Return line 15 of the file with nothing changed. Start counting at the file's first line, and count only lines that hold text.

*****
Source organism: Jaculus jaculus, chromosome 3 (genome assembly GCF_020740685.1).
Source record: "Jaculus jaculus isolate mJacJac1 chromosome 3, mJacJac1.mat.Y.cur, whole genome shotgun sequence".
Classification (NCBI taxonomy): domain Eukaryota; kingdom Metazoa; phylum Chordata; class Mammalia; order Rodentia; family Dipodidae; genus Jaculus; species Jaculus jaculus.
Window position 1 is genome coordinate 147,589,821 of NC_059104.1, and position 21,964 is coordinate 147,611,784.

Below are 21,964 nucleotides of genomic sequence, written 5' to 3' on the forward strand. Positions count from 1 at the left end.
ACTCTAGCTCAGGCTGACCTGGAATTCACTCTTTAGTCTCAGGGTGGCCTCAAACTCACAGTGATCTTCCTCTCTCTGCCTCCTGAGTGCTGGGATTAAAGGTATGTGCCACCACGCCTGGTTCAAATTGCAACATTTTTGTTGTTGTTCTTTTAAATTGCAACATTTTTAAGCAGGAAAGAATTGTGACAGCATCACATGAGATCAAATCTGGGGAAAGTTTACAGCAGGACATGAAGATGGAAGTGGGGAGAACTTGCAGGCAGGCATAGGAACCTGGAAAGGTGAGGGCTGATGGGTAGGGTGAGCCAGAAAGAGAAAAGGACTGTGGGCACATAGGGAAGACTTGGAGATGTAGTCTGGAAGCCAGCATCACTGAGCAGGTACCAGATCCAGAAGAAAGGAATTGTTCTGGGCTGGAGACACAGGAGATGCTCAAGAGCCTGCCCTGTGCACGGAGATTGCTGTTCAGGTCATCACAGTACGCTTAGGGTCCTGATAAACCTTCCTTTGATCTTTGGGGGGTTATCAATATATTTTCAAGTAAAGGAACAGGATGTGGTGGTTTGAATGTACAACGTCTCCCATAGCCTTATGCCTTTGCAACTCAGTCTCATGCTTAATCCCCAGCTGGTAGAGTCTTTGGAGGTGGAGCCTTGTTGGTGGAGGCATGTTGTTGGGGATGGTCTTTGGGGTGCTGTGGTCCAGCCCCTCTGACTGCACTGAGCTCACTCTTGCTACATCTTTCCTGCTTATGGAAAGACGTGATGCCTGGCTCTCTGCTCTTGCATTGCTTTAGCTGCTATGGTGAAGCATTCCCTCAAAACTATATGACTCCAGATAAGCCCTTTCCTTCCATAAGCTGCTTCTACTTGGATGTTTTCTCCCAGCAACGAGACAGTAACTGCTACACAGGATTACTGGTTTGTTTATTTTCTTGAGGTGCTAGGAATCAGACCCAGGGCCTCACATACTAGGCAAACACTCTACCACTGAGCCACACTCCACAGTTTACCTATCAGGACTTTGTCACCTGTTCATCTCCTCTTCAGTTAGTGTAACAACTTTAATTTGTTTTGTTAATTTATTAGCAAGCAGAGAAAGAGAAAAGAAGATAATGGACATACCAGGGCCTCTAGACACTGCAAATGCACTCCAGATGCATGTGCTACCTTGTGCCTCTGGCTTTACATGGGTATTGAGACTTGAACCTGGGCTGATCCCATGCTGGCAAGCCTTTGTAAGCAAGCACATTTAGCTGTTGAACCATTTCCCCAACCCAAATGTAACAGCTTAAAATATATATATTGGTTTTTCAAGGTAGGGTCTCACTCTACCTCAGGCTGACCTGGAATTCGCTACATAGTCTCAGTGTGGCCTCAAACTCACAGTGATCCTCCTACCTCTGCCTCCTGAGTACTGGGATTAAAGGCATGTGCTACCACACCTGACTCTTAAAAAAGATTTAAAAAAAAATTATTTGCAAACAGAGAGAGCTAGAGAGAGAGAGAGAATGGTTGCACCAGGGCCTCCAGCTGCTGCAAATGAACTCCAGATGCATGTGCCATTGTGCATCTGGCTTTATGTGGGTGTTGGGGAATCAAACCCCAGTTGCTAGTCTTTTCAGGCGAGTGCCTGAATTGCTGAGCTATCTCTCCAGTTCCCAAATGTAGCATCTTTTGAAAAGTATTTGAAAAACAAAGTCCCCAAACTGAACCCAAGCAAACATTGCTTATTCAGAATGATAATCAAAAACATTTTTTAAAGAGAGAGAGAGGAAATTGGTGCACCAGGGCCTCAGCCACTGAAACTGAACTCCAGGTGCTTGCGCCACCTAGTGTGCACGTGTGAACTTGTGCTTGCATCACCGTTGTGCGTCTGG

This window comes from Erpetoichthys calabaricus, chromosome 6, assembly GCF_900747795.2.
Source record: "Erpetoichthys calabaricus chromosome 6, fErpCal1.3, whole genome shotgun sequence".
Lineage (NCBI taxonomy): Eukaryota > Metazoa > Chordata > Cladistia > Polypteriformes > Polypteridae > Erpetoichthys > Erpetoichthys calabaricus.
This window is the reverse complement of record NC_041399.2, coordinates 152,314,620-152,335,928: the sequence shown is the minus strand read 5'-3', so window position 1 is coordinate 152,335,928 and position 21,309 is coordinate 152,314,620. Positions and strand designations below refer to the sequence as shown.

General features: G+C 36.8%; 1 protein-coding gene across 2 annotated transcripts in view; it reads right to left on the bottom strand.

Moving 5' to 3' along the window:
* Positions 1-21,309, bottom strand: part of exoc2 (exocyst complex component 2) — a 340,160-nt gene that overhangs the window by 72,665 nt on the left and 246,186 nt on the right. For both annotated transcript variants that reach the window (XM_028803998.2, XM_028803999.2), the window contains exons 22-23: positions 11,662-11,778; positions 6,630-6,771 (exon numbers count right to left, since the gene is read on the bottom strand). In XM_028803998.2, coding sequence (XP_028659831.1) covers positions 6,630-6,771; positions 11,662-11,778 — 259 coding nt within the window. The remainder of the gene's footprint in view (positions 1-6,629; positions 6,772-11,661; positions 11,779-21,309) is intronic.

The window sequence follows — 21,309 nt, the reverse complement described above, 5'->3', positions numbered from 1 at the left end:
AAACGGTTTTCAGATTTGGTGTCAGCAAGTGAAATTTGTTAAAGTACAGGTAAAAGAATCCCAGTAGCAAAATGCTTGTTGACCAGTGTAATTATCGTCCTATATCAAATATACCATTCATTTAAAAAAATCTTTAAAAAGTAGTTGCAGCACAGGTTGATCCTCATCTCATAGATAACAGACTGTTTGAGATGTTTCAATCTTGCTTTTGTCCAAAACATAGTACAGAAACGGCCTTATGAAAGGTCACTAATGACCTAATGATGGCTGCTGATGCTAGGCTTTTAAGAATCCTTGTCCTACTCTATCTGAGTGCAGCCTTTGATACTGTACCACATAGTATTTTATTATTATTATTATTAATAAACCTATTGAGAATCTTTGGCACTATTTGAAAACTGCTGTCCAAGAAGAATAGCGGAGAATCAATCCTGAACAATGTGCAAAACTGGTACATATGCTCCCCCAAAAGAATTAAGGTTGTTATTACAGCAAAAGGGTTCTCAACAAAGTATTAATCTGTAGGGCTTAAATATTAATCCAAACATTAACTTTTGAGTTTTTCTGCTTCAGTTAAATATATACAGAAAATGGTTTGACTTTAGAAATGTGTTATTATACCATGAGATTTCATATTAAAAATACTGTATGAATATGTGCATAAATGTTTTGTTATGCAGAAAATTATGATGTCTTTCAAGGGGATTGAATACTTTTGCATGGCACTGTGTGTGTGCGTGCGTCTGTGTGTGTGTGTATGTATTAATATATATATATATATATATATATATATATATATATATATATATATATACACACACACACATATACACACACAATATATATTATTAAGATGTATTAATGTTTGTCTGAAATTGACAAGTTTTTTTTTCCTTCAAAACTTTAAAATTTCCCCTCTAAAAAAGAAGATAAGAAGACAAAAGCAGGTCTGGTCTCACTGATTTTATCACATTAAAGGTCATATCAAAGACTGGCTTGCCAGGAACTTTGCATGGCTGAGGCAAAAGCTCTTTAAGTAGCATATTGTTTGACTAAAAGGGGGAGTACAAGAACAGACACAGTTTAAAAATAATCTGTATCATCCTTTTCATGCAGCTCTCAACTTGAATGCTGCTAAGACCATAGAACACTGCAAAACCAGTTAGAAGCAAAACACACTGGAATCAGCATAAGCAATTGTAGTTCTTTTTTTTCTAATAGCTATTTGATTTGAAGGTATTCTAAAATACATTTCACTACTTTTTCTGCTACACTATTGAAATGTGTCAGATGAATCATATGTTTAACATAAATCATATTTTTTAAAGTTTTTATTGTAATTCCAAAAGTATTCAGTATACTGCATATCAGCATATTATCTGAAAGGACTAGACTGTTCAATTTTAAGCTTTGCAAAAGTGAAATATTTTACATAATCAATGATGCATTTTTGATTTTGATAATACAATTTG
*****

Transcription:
AAACGGTTTTCAGATTTGGTGTCAGCAAGTGAAATTTGTTAAAGTACAGGTAAAAGAATCCCAGTAGCAAAATGCTTGTTGACCAGTGTAATTATCGTCCTATATCAAATATACCATTCATTTAAAAAAATCTTTAAAAAGTAGTTGCAGCACAGGTTGATCCTCATCTCATAGATAACAGACTGTTTGAGATGTTTCAATCTTGCTTTTGTCCAAAACATAGTACAGAAACGGCCTTATGAAAGGTCACTAATGACCTAATGATGGCTGCTGATGCTAGGCTTTTAAGAATCCTTGTCCTACTCTATCTGAGTGCAGCCTTTGATACTGTACCACATAGTATTTTATTATTATTATTATTAATAAACCTATTGAGAATCTTTGGCACTATTTGAAAACTGCTGTCCAAGAAGAATAGCGGAGAATCAATCCTGAACAATGTGCAAAACTGGTACATATGCTCCCCCAAAAGAATTAAGGTTGTTATTACAGCAAAAGGGTTCTCAACAAAGTATTAATCTGTAGGGCTTAAATATTAATCCAAACATTAACTTTTGAGTTTTTCTGCTTCAGTTAAATATATACAGAAAATGGTTTGACTTTAGAAATGTGTTATTATACCATGAGATTTCATATTAAAAATACTGTATGAATATGTGCATAAATGTTTTGTTATGCAGAAAATTATGATGTCTTTCAAGGGGATTGAATACTTTTGCATGGCACTGTGTGTGTGCGTGCGTCTGTGTGTGTGTGTATGTATTAATATATATATATATATATATATATATATATATATATATATATATATATACACACACACACATATACACACACAATATATATTATTAAGATGTATTAATGTTTGTCTGAAATTGACAAGTTTTTTTTTCCTTCAAAACTTTAAAATTTCCCCTCTAAAAAAGAAGATAAGAAGACAAAAGCAGGTCTGGTCTCACTGATTTTATCACATTAAAGGTCATATCAAAGACTGGCTTGCCAGGAACTTTGCATGGCTGAGGCAAAAGCTCTTTAAGTAGCATATTGTTTGACTAAAAGGGGGAGTACAAGAACAGACACAGTTTAAAAATAATCTGTATCATCCTTTTCATGCAGCTCTCAACTTGAATGCTGCTAAGACCATAGAACACTGCAAAACCAGTTAGAAGCAAAACACACTGGAATCAGCATAAGCAATTGTAGTTCTTTTTTTTCTAATAGCTATTTGATTTGAAGGTATTCTAAAATACATTTCACTACTTTTTCTGCTACACTATTGAAATGTGTCAGATGAATCATATGTTTAACATAAATCATATTTTTTAAAGTTTTTATTGTAATTCCAAAAGTATTCAGTATACTGCATATCAGCATATTATCTGAAAGGACTAGACTGTTCAATTTTAAGCTTTGCAAAAGTGAAATATTTTACATAATCAATGATGCATTTTTGATTTTGATAATACAATTTG